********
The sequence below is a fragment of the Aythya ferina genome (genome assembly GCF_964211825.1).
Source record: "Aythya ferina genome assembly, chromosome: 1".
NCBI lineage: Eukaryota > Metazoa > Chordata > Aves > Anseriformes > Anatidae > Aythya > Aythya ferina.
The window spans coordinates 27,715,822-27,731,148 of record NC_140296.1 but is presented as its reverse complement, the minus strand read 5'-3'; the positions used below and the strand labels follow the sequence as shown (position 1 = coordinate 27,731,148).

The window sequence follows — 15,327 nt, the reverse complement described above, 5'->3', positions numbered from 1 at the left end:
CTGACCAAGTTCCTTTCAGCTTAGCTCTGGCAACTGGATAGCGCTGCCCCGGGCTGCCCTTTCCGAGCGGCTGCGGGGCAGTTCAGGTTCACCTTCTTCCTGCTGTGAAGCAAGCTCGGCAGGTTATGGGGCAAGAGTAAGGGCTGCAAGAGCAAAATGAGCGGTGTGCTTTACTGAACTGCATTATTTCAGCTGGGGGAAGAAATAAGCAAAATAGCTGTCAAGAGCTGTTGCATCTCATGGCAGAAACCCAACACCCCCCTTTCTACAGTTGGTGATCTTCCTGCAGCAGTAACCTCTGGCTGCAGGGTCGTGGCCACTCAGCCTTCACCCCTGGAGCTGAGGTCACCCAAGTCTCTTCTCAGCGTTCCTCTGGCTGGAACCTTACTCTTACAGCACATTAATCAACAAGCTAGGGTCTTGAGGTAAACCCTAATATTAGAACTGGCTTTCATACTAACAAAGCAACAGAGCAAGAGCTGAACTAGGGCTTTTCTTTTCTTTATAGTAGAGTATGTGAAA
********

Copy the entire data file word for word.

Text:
The sequence below is a fragment of the Aythya ferina genome (genome assembly GCF_964211825.1).
Source record: "Aythya ferina genome assembly, chromosome: 1".
NCBI lineage: Eukaryota > Metazoa > Chordata > Aves > Anseriformes > Anatidae > Aythya > Aythya ferina.
The window spans coordinates 27,715,822-27,731,148 of record NC_140296.1 but is presented as its reverse complement, the minus strand read 5'-3'; the positions used below and the strand labels follow the sequence as shown (position 1 = coordinate 27,731,148).

The window sequence follows — 15,327 nt, the reverse complement described above, 5'->3', positions numbered from 1 at the left end:
CTGACCAAGTTCCTTTCAGCTTAGCTCTGGCAACTGGATAGCGCTGCCCCGGGCTGCCCTTTCCGAGCGGCTGCGGGGCAGTTCAGGTTCACCTTCTTCCTGCTGTGAAGCAAGCTCGGCAGGTTATGGGGCAAGAGTAAGGGCTGCAAGAGCAAAATGAGCGGTGTGCTTTACTGAACTGCATTATTTCAGCTGGGGGAAGAAATAAGCAAAATAGCTGTCAAGAGCTGTTGCATCTCATGGCAGAAACCCAACACCCCCCTTTCTACAGTTGGTGATCTTCCTGCAGCAGTAACCTCTGGCTGCAGGGTCGTGGCCACTCAGCCTTCACCCCTGGAGCTGAGGTCACCCAAGTCTCTTCTCAGCGTTCCTCTGGCTGGAACCTTACTCTTACAGCACATTAATCAACAAGCTAGGGTCTTGAGGTAAACCCTAATATTAGAACTGGCTTTCATACTAACAAAGCAACAGAGCAAGAGCTGAACTAGGGCTTTTCTTTTCTTTATAGTAGAGTATGTGAAA